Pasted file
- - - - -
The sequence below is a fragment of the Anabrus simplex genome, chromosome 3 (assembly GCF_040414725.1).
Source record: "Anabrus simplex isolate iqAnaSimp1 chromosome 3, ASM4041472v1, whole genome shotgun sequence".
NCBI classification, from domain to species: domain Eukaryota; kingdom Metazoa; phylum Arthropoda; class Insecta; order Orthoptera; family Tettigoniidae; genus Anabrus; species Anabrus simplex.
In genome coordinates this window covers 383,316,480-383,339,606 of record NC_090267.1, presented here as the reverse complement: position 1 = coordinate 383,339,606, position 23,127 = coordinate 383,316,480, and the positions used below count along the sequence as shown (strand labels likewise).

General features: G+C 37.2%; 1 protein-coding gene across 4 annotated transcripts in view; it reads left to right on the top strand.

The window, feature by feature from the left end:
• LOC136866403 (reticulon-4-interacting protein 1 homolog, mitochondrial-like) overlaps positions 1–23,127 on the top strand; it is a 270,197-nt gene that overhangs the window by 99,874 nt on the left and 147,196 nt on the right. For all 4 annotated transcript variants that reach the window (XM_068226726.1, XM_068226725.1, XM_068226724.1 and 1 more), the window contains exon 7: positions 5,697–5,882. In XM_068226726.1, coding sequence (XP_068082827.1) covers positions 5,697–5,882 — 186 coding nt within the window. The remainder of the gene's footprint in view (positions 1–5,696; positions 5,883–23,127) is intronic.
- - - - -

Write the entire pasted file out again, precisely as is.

The sequence below is a fragment of the Anabrus simplex genome, chromosome 3 (assembly GCF_040414725.1).
Source record: "Anabrus simplex isolate iqAnaSimp1 chromosome 3, ASM4041472v1, whole genome shotgun sequence".
NCBI classification, from domain to species: domain Eukaryota; kingdom Metazoa; phylum Arthropoda; class Insecta; order Orthoptera; family Tettigoniidae; genus Anabrus; species Anabrus simplex.
In genome coordinates this window covers 383,316,480-383,339,606 of record NC_090267.1, presented here as the reverse complement: position 1 = coordinate 383,339,606, position 23,127 = coordinate 383,316,480, and the positions used below count along the sequence as shown (strand labels likewise).

General features: G+C 37.2%; 1 protein-coding gene across 4 annotated transcripts in view; it reads left to right on the top strand.

The window, feature by feature from the left end:
• LOC136866403 (reticulon-4-interacting protein 1 homolog, mitochondrial-like) overlaps positions 1–23,127 on the top strand; it is a 270,197-nt gene that overhangs the window by 99,874 nt on the left and 147,196 nt on the right. For all 4 annotated transcript variants that reach the window (XM_068226726.1, XM_068226725.1, XM_068226724.1 and 1 more), the window contains exon 7: positions 5,697–5,882. In XM_068226726.1, coding sequence (XP_068082827.1) covers positions 5,697–5,882 — 186 coding nt within the window. The remainder of the gene's footprint in view (positions 1–5,696; positions 5,883–23,127) is intronic.